When she graduates this spring, Alicia Barry, the captain of the Quinnipiac University hockey team and a 2014 Williston graduate, will be done with the sport.
It’s not a reflection of her skill; there are plenty of options she could pursue, especially with her impressive resume, which includes four years of varsity hockey at Williston, the last of which she served as co-captain, and four years playing Division 1 hockey at Quinnipiac. Instead, Barry is putting a cap on her career on the ice because she has an equally bright one in the corporate world.
Barry, 22, is a Computer Information Systems major, a field that, at its most basic level, serves as a bridge between the programmers writing the computer language and the businesspeople using the software. For Barry, a pragmatic and goals-oriented leader, it’s a perfect match.
Though she said she isn’t the “most outgoing person in the room,” Barry said the particulars of her business field, and the ability to act as a liaison between traditionally insular coders and more effusive businesspeople, is one she has been prepping for, in a way, both in the classroom and the locker room.
Barry plays defense and shares her Quinnipiac co-captain role with Melissa Samoskevich, who Barry credited with being “very outgoing,” while Barry remains more neutral, more of what she called a “peacemaker for the rest of the group.”
“We balance each other out,” Barry said. “I step back and see both sides of the issue that need resolving, whether it’s with teammates or coaches.”
This, of course, feeds right into her post-college aspirations. “I bring the problem solving with my major, and the ability to be that analyzing, detail-oriented captain,” she said. “Although I’m a CIS major, I’m taking classes with other business majors,” she explained. “Whether it’s entrepreneurship, finance — they group us together. You have to be able to work and adapt with people who do not necessarily think like you.”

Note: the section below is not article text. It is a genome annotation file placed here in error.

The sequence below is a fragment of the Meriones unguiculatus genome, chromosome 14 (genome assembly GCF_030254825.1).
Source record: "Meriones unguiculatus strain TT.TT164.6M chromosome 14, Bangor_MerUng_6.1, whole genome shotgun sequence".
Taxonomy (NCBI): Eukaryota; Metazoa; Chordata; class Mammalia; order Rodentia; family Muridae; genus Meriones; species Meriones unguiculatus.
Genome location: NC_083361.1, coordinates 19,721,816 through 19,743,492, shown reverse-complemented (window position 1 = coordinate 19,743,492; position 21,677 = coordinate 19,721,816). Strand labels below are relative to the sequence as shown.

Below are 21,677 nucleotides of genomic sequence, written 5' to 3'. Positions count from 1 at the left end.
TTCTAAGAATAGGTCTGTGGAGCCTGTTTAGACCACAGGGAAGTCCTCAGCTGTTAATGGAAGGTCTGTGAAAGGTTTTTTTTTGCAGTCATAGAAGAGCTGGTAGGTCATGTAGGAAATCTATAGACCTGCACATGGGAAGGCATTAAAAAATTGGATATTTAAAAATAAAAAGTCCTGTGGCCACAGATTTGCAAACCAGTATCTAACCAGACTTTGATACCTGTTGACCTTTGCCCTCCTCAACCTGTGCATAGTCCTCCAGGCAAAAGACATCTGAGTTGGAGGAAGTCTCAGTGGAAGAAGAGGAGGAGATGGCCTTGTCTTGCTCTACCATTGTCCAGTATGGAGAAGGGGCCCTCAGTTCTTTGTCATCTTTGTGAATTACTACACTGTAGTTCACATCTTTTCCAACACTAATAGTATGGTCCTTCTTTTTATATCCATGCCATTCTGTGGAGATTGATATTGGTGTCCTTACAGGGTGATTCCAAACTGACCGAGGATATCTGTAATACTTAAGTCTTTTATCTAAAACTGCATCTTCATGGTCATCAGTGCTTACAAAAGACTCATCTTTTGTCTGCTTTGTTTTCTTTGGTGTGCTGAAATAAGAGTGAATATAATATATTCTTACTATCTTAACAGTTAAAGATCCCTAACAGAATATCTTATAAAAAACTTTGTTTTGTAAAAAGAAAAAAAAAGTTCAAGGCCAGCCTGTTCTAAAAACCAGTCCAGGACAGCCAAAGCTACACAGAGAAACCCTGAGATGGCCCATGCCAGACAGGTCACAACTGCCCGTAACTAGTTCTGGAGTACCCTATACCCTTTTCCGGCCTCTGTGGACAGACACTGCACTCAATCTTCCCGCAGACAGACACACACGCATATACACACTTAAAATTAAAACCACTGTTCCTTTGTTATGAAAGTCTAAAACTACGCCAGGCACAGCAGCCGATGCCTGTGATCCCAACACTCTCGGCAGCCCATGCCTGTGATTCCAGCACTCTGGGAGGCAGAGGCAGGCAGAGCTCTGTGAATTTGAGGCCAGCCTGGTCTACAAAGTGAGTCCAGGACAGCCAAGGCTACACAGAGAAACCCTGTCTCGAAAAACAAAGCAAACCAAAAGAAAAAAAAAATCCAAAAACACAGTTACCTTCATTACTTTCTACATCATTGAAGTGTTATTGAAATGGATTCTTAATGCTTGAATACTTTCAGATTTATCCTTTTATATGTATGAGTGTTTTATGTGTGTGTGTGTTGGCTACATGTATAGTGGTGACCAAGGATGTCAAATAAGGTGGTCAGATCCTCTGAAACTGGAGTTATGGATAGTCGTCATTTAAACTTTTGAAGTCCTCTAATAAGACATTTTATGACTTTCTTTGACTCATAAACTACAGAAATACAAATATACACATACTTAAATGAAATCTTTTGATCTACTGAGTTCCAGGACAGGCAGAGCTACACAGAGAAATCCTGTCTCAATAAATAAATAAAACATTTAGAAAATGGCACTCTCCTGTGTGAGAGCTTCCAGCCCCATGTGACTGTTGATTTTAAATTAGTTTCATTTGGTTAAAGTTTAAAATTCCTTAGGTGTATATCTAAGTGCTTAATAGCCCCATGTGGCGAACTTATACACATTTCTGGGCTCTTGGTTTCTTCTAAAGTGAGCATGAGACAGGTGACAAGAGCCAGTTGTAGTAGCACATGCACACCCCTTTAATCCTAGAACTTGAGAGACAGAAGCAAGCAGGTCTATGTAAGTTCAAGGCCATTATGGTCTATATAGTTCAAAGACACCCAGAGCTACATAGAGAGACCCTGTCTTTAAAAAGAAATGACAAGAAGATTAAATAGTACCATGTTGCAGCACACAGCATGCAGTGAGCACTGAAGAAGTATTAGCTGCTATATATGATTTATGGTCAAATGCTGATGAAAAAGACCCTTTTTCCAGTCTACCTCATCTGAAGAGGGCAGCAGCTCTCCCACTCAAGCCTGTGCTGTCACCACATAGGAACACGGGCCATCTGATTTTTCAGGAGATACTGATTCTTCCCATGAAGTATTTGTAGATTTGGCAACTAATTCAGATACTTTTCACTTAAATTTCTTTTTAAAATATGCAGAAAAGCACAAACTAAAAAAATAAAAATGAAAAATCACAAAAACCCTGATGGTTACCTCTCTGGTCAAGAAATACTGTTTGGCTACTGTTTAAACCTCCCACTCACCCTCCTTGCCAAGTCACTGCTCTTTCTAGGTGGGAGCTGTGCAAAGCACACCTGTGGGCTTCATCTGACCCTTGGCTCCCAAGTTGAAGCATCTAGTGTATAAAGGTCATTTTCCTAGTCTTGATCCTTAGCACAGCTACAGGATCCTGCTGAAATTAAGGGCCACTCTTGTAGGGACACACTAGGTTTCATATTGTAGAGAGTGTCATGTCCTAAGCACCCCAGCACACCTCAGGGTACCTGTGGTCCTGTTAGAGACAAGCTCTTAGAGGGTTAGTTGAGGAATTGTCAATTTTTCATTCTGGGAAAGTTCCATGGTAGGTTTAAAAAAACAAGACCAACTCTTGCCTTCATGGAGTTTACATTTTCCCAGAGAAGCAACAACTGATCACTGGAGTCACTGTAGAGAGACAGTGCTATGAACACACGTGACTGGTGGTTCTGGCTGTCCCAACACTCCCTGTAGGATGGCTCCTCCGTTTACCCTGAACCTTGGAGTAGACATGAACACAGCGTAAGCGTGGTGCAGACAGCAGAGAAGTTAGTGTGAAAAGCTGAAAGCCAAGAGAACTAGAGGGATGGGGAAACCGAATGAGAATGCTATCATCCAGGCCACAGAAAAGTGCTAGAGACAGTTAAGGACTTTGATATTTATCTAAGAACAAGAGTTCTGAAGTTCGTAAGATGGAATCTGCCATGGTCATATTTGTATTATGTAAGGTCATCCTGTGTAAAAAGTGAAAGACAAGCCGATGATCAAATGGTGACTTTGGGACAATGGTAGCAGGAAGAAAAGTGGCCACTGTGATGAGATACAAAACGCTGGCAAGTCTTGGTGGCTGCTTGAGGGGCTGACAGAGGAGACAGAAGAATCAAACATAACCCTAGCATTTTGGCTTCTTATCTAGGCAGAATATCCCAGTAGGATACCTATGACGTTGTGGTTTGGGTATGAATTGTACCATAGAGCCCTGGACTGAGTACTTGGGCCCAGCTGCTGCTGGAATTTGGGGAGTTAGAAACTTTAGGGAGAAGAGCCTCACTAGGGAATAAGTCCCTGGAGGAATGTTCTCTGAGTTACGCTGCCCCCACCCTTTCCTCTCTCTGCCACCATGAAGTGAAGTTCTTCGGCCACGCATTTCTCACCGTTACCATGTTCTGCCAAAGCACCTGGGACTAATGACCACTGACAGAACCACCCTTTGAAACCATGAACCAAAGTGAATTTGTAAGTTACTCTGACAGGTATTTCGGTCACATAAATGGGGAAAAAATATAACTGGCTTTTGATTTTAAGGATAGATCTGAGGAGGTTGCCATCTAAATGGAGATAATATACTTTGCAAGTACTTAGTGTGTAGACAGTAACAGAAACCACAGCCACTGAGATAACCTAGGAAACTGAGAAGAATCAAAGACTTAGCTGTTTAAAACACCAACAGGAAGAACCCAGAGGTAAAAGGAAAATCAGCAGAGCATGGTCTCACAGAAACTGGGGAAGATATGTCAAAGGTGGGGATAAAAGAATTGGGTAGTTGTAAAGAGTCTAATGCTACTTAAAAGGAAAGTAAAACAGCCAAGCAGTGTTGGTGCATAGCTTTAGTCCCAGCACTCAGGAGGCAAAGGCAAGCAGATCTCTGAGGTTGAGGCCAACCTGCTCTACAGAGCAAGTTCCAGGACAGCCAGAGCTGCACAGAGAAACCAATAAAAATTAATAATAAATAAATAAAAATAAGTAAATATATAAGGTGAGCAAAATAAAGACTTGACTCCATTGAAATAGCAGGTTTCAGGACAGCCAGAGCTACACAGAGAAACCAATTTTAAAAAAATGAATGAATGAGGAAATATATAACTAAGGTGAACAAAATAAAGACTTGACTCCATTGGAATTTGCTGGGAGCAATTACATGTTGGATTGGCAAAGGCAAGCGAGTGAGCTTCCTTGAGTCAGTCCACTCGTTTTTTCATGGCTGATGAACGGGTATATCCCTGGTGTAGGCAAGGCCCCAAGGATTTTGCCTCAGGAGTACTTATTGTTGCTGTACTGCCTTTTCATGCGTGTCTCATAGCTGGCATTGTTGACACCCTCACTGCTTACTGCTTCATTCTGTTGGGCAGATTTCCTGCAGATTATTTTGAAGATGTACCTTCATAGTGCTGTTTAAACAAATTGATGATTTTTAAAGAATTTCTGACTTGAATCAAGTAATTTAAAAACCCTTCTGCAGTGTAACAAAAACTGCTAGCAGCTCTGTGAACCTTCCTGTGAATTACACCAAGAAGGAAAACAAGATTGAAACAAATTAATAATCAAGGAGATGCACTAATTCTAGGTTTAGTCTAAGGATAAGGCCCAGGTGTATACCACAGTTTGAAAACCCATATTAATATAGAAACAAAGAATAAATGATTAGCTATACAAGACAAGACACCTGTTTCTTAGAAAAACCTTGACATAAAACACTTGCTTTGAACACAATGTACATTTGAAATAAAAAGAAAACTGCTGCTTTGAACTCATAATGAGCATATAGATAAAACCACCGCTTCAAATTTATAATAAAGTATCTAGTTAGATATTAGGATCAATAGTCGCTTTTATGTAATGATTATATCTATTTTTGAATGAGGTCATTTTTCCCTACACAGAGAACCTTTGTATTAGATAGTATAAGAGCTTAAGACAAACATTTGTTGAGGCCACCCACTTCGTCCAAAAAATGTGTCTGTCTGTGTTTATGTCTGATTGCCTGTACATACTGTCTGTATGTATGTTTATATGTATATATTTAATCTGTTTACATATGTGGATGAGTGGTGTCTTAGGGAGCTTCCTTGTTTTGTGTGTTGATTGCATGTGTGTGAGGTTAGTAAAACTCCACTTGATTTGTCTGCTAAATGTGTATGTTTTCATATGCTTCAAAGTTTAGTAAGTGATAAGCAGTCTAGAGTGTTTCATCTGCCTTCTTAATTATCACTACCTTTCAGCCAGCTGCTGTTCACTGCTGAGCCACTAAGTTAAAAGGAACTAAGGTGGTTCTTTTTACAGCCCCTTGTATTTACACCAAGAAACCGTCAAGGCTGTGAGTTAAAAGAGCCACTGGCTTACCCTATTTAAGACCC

“Now that I’m a captain,” she added, “Being able to have that trustworthy relationship with teammates and coaches, [I] kind of have to be that middleman, to have them [coaches] trust you as much as your teammates trust you.”
That trust and respect are nothing new for Barry; as the co-captain of “24 girls with 24 different personalities,” Barry said she’s “run into issues,” but “at the end of the day, we’re on the same team and working for the same goal.”
That goal, right now, has Barry, from Hanson, Mass, positioned strategically to join the business world. In fact, she was offered a position with OneBeacon Insurance, where, last summer, she worked as an intern in the company’s Canton, Mass office. She spent the summer working in the IT department. After the internship, she felt confident she didn’t want to pursue a career in the insurance industry, and that she wanted to get into consulting and project management, “traveling and implementing software for businesses in the country and around the world.”
The obvious link – she is an effective communicator and liaison – belies another important theme in Barry’s life: she’s an incredibly hard worker.
Consider, for instance, the classes she’s taken: Intro to CIS, Database Programming and Design, Advanced Excel Programming, Enterprise Systems, Optic-Oriented Analysis, Optic-Oriented Programming, Web Development, and Mobile App Development, to name a few. All while practicing from 2:00 – 5:00 every day and facing off against Eastern College Athletic Conference (ECAC) teams such as Clarkson, St. Lawrence, Cornell, Colgate, Yale, Princeton, Harvard, Dartmouth, and Brown.
Pair that with her accomplishments in the rink: in her first year at Quinnipiac, she was named to the ECAC All-Academic Team, and was the only player to log 37 or more games without recording a single penalty. In her sophomore year, she was named a Quinnipiac Scholar-Athlete, blocked 19-blocked shots, scored the first goal of her career, and tallied a game-winning assist in the ECAC regular season-clinching 9-0 win over Union.
So while it’s clear she can put up the numbers, Barry’s got a whole other realm to tackle when this year is finished.
Though with a tinge of sadness she said she’s “not wishing this year away, because it will be a hard thing to part with,” she said, “I’m so invested with my career, I haven’t really pursued any options for playing after, competitively at least. Competitively I’m done, which I’m okay with.”